Del. Chris West, R-Baltimore, found committee work to be “intensely rewarding” and the House floor to be “incredibly stultifying.”

“They could have installed 141 computers on the desks in the House programmed to vote green on every bill and red on every proposed amendment and gotten the exact same result; while saving all 141 of us the enormous waste of time of spending hours every day on the floor,” said West.

Learning to work together

Being assigned to committees allowed legislators to interact with testifying constituents and work closely with fellow legislators, regardless of their partisanship.

“What do your colleagues care the most about?” asked McCray, describing how he created bonds with fellow lawmakers. “How can you work with them in the future to advance their goals and to advance your goals, putting their goals first so that they know it’s genuine.”

“The greatest thing that I am impressed with is the ability of legislators to work together,” said Lam. “Working across the aisle in a bipartisan manner…The vast majority of bills still pass with almost unanimous support.”

One of the most hectic days of the 90-day session, the final, 13-hour day referred to as “Sine Die,” did not intimidate the freshmen.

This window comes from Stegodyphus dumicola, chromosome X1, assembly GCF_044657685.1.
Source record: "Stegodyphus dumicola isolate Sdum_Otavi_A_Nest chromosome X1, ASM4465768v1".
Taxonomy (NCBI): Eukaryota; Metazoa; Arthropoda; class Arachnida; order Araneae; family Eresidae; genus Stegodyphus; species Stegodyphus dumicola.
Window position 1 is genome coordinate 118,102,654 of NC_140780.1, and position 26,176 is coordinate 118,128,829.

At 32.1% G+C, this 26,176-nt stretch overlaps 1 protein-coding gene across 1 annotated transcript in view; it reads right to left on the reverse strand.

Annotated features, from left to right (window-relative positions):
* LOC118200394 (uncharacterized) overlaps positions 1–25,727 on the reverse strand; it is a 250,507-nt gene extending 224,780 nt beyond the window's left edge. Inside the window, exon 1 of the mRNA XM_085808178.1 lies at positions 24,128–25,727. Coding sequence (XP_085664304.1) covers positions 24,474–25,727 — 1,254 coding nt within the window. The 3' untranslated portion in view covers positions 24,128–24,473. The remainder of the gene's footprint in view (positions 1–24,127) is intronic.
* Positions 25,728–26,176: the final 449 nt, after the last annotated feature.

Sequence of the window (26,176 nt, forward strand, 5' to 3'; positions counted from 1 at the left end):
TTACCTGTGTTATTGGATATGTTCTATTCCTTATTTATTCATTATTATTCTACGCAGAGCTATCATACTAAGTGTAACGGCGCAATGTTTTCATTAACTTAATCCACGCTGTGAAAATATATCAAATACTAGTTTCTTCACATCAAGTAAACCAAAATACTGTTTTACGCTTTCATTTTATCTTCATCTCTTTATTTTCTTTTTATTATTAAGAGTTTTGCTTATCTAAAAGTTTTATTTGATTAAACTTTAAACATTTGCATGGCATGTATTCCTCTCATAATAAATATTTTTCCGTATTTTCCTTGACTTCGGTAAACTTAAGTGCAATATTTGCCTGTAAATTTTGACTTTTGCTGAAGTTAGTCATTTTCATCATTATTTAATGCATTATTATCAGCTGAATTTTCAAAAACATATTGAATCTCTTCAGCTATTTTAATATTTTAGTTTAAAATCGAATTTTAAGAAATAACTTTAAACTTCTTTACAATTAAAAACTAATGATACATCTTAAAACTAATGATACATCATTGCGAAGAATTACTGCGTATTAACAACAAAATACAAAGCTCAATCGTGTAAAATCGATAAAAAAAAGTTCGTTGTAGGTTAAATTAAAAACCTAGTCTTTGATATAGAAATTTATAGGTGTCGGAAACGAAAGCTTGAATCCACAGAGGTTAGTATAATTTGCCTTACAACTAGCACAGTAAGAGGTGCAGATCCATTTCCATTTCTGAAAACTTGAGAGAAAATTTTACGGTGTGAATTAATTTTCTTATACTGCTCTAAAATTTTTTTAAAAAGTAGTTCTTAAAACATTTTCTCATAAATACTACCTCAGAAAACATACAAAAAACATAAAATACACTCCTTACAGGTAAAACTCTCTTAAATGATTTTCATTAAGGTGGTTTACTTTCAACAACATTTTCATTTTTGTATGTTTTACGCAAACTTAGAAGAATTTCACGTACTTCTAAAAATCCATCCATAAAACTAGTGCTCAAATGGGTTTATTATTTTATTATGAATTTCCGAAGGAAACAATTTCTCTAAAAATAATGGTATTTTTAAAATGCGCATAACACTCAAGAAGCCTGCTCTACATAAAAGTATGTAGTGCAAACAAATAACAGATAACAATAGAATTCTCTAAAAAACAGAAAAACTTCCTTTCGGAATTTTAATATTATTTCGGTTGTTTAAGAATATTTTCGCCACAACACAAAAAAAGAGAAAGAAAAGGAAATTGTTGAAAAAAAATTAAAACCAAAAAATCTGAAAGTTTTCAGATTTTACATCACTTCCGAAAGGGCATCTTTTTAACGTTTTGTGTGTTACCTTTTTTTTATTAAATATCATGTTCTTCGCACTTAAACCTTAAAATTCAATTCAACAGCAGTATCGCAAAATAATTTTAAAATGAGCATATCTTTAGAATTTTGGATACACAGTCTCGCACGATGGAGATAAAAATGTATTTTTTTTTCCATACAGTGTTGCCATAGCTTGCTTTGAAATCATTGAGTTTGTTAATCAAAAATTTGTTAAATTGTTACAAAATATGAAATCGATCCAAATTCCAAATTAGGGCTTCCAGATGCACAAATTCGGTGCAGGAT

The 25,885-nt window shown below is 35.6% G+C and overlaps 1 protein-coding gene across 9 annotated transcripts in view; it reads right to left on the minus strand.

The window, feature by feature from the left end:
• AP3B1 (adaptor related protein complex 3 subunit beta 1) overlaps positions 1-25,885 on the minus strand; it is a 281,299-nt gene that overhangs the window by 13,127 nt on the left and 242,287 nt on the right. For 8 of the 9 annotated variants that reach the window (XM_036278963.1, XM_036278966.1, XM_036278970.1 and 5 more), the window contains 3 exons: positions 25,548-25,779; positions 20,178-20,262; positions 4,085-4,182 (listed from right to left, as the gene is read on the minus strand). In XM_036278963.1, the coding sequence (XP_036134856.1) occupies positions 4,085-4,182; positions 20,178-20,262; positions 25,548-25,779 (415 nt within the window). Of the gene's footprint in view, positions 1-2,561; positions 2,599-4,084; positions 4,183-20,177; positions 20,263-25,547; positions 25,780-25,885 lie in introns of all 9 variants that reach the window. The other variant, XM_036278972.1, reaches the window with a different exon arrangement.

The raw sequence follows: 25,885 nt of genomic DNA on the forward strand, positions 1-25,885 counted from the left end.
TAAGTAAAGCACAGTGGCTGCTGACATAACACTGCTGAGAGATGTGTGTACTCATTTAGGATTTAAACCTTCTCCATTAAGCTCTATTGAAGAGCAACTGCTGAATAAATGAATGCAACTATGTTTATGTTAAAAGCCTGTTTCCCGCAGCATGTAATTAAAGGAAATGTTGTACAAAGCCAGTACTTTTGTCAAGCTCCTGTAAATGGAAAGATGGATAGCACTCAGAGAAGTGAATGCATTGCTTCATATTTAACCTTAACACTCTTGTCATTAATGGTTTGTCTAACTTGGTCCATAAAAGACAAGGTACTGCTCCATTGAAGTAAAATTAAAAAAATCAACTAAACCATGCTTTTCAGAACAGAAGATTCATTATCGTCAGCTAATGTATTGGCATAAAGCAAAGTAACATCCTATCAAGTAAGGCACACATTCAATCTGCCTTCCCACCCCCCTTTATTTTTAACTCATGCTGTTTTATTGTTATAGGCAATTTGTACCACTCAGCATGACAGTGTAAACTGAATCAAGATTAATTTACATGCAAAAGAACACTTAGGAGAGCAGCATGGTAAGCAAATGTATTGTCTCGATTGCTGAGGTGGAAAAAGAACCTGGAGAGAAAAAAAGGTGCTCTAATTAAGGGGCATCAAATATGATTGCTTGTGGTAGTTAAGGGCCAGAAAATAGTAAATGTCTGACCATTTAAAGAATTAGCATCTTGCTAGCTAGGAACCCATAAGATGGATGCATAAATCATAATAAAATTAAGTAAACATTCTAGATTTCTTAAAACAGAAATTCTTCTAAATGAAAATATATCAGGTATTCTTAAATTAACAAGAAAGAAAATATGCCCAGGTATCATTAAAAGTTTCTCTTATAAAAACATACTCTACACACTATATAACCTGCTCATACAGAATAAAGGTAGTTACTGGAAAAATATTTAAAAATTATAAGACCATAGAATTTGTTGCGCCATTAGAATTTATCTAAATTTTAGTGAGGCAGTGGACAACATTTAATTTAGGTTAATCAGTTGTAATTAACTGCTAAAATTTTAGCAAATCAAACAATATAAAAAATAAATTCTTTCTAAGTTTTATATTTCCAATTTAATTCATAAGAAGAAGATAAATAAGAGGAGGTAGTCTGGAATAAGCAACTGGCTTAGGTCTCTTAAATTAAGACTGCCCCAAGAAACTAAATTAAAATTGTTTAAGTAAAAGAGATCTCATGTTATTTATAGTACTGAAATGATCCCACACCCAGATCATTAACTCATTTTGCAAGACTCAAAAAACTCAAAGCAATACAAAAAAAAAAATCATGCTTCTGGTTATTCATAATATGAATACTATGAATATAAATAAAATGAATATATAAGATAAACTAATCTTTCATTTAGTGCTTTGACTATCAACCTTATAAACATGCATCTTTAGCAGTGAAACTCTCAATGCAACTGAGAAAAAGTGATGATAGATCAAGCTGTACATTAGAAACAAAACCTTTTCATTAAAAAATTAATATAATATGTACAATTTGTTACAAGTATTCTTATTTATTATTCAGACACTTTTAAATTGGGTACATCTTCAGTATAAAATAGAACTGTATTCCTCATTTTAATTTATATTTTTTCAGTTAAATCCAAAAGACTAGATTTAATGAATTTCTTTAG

On Sine Die, legislators have until midnight to pass their bills through the House and Senate, any bill stuck in the process will die, unless they are readdressed next year.

As the pace picked up on Sine Die, Del. McCray felt encouraged and in his “element.”

“I really enjoyed the pace. The people in my district don’t always have two or three years for decisions to be made, They’re hurting right now and they’re expecting their elected officials to produce right now,” said McCray.

“I think it’s something we really look forward to, getting that last push of bills to get through to the governors’ desk,” said Lam.

Freshmen across the board voiced their enthusiasm for next session, already making plans for new bills or ways to re-attack ones that failed to past this session.